The following Dispute Resolution practice note provides comprehensive and up to date legal information covering:
ARCHIVED: This Practice Note is based on provisions revoked on 1 April 2013. It is therefore for historical purposes only.
Where costs are assessed on the indemnity basis, the court will:
not allow costs which have been unreasonably incurred or are unreasonable in amount
not be concerned with whether or not costs are proportionate
resolve any doubt over whether costs have been reasonably incurred in favour of the receiving party
The CPR contains no guidelines as to when indemnity costs will be ordered, although it does prescribe two specific sets of circumstances in which they are likely to be ordered:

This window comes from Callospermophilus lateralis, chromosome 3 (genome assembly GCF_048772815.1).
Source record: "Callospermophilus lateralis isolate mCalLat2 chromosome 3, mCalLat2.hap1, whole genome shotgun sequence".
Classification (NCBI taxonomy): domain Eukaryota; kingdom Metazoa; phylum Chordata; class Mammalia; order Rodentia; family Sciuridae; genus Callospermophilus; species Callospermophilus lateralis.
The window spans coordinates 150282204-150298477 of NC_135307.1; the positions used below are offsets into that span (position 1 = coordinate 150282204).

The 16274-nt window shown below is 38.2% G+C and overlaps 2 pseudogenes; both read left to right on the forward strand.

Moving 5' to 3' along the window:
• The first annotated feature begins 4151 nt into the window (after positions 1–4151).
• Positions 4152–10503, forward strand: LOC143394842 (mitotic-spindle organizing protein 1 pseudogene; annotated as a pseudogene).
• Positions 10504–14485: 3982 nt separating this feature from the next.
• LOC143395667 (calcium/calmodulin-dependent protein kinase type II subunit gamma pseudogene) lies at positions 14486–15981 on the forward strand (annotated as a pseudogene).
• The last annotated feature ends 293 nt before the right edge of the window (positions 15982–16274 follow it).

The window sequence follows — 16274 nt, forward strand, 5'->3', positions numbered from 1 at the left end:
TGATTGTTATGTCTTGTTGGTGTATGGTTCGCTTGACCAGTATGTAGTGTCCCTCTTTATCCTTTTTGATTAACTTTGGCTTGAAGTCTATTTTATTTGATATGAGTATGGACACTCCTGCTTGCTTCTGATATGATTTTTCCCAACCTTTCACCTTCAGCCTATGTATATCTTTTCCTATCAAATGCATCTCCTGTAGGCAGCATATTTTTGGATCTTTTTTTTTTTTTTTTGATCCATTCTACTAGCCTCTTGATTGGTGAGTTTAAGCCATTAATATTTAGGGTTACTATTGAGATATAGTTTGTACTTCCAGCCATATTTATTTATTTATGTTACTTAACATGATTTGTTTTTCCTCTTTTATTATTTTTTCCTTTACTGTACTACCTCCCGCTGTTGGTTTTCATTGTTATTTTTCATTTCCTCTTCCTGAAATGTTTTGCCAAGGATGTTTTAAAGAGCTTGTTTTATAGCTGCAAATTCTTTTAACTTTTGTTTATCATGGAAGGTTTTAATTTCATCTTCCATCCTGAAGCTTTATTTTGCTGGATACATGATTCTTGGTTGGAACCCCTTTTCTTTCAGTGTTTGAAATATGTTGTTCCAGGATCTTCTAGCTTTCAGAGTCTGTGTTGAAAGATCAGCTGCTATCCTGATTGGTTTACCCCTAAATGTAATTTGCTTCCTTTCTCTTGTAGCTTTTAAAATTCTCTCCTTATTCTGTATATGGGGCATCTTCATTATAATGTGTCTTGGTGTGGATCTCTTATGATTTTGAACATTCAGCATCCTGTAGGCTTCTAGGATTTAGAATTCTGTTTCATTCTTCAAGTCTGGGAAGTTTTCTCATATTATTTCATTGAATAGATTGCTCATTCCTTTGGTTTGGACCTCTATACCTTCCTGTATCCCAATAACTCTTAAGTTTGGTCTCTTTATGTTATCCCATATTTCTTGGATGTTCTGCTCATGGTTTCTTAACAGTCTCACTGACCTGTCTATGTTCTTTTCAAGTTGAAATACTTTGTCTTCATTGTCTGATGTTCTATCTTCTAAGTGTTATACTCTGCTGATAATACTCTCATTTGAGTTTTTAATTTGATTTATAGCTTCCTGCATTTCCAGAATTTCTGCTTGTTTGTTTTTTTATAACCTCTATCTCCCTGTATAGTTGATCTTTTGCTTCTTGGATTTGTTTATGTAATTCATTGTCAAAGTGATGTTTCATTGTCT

costs payable under a contract. While such costs are not expressed to be payable on the indemnity basis, the lack of a requirement to be proportionate amounts to the same thing (r 48.3)
where a Part 36 offer has been made by the claimant, is rejected by the defendant, and the claimant recovers more (r 36.14(3)(b))
A summary of the court's approach to whether or not to make an indemnity costs order can be found in IBM:
indemnity costs are intended to be compensatory not penal and so regard must be had to what is fair and reasonable (Reid Minty)
a party does not need to have shown a lack of moral probity to be ordered to pay
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